Johnson lost his yardage book at one point on the back nine, but there are times he seems so clicked onto autopilot that he doesn’t really require one. (His younger brother, Austin, who caddies for him, luckily had a spare.) Johnson is more known for his ballstriking prowess than his putting, but this week at Harding Park, on near-perfect greens, his strokes-gained putting number through three rounds (+6.705) has been a difference-maker. 

Johnson owns six top-3 finishes and 17 top 10s at majors, yet Sunday will mark only the second time he has taken an outright lead into the final round of a major. He led the 2010 U.S. Open and shot 82 on Sunday. Don’t count on that scene again. He did say one thing he needs to do better on Sunday to close the deal is to hit more fairways, which would help take some pressure off the putter. 

“I have been out here awhile now,” Johnson said. “I’ve been in contention a lot, and I've got it done a lot of times. Tomorrow, it's no different. I'm going to have to play good golf if I want to win. It's simple; I've got to hit a lot of fairways and a lot of greens. If I can do that tomorrow, I'm going to have a good chance coming down the stretch on the back nine.”

Scheffler, who was playing the Korn Ferry Tour this time a year ago, and Champ were solid again on Saturday. Scheffler has made 18 birdies on the week, making eight of them on Saturday. He is a tall, smooth Texan who doesn’t seem in a rush, though winning a first major at 24 would seem rather expedient. Champ, 25, is a bomber. The harder he swings at it, he has learned, the straighter he hits it. He shot 67 on Saturday, and sees no reason why Sunday can’t be his time, his moment. He has won two times on the PGA Tour.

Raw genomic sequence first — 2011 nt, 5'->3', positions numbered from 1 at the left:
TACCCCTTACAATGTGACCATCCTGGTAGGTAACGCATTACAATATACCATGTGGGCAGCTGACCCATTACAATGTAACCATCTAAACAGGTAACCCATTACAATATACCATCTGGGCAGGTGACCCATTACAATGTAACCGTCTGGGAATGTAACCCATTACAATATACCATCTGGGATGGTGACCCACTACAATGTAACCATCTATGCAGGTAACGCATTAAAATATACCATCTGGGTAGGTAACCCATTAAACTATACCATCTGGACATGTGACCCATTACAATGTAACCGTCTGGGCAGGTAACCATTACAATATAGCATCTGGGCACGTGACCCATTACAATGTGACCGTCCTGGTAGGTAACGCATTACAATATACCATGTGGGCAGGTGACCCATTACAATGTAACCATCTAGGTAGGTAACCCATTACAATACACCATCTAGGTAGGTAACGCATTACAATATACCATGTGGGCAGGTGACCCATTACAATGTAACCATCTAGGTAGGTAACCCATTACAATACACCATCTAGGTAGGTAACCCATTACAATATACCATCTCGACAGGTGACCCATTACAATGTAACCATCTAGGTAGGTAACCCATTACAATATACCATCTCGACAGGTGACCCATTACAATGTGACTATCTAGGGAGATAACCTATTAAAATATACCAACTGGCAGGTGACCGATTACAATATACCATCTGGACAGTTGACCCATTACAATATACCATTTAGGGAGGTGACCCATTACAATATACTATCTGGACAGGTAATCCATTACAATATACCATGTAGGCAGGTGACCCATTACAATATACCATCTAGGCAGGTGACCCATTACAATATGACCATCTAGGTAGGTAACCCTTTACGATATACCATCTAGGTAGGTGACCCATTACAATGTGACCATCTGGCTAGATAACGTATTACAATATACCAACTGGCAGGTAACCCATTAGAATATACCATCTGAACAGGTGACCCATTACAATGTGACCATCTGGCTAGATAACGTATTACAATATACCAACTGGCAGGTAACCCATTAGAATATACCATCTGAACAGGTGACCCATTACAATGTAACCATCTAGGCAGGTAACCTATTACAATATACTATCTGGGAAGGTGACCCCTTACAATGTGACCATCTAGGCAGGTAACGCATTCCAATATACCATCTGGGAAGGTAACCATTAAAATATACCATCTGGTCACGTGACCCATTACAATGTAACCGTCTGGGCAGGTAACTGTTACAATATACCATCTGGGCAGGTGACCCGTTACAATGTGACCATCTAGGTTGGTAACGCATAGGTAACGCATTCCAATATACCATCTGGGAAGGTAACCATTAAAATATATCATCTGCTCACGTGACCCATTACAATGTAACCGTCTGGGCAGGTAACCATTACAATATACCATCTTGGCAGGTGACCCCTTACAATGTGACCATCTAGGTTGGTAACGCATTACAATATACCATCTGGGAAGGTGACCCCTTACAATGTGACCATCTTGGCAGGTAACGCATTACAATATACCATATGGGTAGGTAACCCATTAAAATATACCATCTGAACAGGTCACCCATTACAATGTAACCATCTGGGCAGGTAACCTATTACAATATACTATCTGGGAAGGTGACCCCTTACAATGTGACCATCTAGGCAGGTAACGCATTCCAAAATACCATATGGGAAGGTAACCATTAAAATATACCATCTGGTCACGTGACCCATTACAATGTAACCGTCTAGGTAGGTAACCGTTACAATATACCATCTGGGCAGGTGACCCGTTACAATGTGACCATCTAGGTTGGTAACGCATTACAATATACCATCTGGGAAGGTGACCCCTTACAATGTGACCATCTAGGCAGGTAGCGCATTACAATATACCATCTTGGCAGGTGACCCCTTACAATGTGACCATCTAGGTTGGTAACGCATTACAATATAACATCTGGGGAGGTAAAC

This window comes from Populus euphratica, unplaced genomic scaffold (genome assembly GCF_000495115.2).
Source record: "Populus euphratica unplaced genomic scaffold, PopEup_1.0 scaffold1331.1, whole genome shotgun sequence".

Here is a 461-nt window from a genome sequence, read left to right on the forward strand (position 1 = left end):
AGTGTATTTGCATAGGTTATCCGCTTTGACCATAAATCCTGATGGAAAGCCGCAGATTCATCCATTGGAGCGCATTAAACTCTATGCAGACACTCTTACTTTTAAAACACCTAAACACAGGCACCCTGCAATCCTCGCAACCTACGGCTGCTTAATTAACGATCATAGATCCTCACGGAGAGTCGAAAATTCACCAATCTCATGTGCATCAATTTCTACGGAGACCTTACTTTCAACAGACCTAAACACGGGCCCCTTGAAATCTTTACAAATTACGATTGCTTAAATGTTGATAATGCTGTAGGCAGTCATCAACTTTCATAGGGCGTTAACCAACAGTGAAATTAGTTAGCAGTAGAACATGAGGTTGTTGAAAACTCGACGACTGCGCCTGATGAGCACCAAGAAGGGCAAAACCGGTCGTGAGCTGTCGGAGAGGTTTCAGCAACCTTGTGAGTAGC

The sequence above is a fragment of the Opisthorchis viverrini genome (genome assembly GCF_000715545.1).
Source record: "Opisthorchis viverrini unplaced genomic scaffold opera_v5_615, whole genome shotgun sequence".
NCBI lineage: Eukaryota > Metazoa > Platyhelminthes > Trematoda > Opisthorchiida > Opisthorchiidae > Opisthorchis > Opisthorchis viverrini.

“I've done everything I possibly can,” said Champ, who is from Sacramento, less than two hours away, and has played plenty of golf in the Bay Area. “I'm just going to stick to what we've been doing. I have been playing well. All aspects are improving, and for me that's really the key, just to see improvement. Tomorrow, obviously if I shoot even par or if I shoot 6 under, the score is going to be what it's going to be. But as long as I stick to myself and stick to what we're trying to do each and every shot, then I can accept that.”

In all, there are 19 players within five shots of Johnson’s lead. Collin Morikawa, who attended school at nearby Cal, and Paul Casey are with Koepka at 7 under, two shots back. Another group at 6 under includes major winners Justin Rose and Jason Day, as well as Ryder Cup competitors Bryson DeChambeau, Tony Finau and Tommy Fleetwood. All are looking for that one magic round. So is Koepka, and he has produced them before, with more frequency than all the rest. At last year’s PGA at Bethpage Black, Johnson tried to run down Koepka. Now those roles are reversed. Know this: The chaser doesn’t lack for confidence. 

“I mean, I like my chances,” Koepka said. “When I've been in this position before, I've capitalized. I don't know, he (Johnson) has only won one. I'm playing good. I don't know. We’ll see.”

Yes, we’ll see. Could be epic.